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Flavours of the far east

Nurturing

STICKY CHICKENKorean fried chicken gluten-free and a welcome variation to barbecue wings.

Tasting

Redmond Cabot

After focusing on simple produce and flavours in these pages in recent weeks, I’ve decided to mix things up and try out some interesting tastes and practices from the Far East. Here are two delectable dishes for you to try at home, courtesy of Dublin’s Oriental Emporium.
Korean fried chicken (KFC!) is a gluten-free dish, and a welcome variation to ‘barbecue wings’ – double deep-fried chicken coated with a delicious sticky, spicy and sweet sauce. If you can’t find gochujang (Korean red chilli pepper paste) locally, you can easily order it at www.asiamarket.ie, or drop into one of the two Oriental Emporium stores the next time you’re in Dublin.

Korean fried chicken

What you need

Chicken mix

  • 1.4kg chicken pieces (drumsticks, wings, boneless thighs)
  • 2 tbsp rice wine
  • 2 garlic cloves minced
  • 150g potato or corn starch
  • Vegetable oil for frying
  • 1 tsp salt
  • ½ tsp black pepper

Sauce

  • 3 tbsp tomato sauce
  • 2 tbsp gochujang  
  • 80g brown sugar
  • 3 tbsp water
  • 2 tbsp light soy sauce
  • 2 garlic cloves minced
  • 1 tbsp sesame oil

What you do
In a large bowl, mix the rice wine, two garlic cloves, salt and pepper, then add the chicken and combine well. Put the starch in another bowl and dip the chicken to coat with starch evenly, and set aside. Add a generous amount of oil to a wok, deep saucepan or deep fat fryer and heat until the temperature reaches 1750. Carefully add the chicken pieces one at a time and cook for about three minutes. Try not to overcrowd the wok. After three minutes, place the chicken on some kitchen paper and remove any debris from the oil.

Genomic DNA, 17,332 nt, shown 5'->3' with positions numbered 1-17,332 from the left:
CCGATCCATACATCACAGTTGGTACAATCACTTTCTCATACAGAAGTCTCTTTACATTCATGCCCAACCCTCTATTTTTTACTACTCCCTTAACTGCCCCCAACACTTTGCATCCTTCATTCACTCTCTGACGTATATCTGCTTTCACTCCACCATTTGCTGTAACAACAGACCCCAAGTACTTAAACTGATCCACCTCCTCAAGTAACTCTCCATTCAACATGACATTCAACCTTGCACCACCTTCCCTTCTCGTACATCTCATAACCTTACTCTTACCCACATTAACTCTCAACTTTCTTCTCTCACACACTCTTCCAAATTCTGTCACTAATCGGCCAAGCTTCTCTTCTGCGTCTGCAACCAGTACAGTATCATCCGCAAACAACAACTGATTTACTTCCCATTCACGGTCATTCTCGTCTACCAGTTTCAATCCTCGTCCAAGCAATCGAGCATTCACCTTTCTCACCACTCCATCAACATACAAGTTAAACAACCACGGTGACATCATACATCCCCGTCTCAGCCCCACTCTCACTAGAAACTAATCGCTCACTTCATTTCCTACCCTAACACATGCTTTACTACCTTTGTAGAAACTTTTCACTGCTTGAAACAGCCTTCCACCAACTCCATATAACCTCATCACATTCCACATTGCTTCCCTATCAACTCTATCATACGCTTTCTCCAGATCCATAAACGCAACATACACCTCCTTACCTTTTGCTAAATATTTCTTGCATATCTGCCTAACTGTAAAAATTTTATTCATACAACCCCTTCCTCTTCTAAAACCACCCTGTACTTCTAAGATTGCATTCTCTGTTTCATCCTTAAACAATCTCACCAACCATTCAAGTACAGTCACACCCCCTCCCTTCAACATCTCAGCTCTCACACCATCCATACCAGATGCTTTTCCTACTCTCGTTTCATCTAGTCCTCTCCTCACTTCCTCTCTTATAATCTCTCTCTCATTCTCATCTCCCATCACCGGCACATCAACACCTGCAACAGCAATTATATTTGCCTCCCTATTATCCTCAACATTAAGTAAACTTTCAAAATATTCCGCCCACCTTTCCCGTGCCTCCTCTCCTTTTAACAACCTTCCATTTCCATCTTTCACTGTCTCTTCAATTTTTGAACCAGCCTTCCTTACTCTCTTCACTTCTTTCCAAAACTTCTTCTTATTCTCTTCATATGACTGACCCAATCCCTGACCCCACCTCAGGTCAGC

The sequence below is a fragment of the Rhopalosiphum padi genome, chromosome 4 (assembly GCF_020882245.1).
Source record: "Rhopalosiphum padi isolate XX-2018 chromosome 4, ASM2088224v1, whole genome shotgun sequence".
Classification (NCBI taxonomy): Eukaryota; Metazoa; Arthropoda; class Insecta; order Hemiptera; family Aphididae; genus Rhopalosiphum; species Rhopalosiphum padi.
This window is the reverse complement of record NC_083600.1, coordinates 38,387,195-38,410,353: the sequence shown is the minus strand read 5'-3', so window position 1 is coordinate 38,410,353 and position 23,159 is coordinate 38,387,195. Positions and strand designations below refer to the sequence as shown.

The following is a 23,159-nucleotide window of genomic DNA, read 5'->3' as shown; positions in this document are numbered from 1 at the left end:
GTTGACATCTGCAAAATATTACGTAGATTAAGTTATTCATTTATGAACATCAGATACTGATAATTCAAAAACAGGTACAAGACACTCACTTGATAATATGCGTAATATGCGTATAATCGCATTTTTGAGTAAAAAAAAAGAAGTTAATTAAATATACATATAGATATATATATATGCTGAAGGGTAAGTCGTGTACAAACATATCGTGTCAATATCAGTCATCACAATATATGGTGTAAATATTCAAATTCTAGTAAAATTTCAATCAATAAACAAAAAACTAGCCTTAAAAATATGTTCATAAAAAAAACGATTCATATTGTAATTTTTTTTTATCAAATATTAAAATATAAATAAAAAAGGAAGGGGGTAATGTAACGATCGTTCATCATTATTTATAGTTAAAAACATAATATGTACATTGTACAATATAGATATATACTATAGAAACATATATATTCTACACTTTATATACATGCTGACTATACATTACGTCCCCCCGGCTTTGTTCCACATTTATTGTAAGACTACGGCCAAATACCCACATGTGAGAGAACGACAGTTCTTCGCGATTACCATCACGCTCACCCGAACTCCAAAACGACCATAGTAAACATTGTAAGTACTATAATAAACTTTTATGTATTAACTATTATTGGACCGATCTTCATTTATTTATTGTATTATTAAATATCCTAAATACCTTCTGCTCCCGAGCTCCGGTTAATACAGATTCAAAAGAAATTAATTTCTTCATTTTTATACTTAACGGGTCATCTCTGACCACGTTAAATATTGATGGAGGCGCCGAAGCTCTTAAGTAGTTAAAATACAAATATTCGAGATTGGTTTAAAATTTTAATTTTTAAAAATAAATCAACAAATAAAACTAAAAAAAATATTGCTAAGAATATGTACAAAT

When the temperature reaches 1750 again, deep fry the chicken again for another two to three minutes. When the chicken is golden and crisp, set aside on kitchen paper.
In a saucepan, add the ingredients for the sauce, cook over medium heat and keep stirring. Once the sauce is bubbling, remove from the heat.  Place the chicken in a large bowl, then pour the sauce over it, mixing well. Garnish with sesame seeds and serve immediately.

Szechuan braised aubergine
This garlicy dish is a variation on a tomato aubergine dish I cooked lately, after being inspired by a take-away (yes we have take-aways!) from The Everest Nepalese restaurant in Westport.

What you need

  • 1 big aubergine
  • 1 green bell pepper
  • 4 gloves garlic
  • 1 tbsp light soy sauce
  • ½ tsp sugar
  • 3 tbsp vegetable or sunflower oil
  • Salt for seasoning

What you do
Cut your aubergine into bite-sized chunks and put them in a basin of water with a pinch of salt. Place a bowl or weight on top of the veg for ten mins, then drain well (this process helps the aubergine to cook faster). Place your wok or pan over a medium heat, then add your oil. Once hot, cook the chucks for five minutes, stirring every now and then. Remove to a side plate.
In the same pan, but with a low heat, cook the finely chopped garlic until the oil becomes fragrant (don’t burn!). Add your green pepper, cut into bite sizes, and the aubergine, soy sauce and sugar. Stir for a couple of minutes until the peppers soften. Season with salt and serve.

Red Cabot is interested in food, nature and small things. He sells his food at Westport Country Markets in St Anne’s Boxing Club, James’s Street car park, Westport, every Thursday, from 8am to 1pm.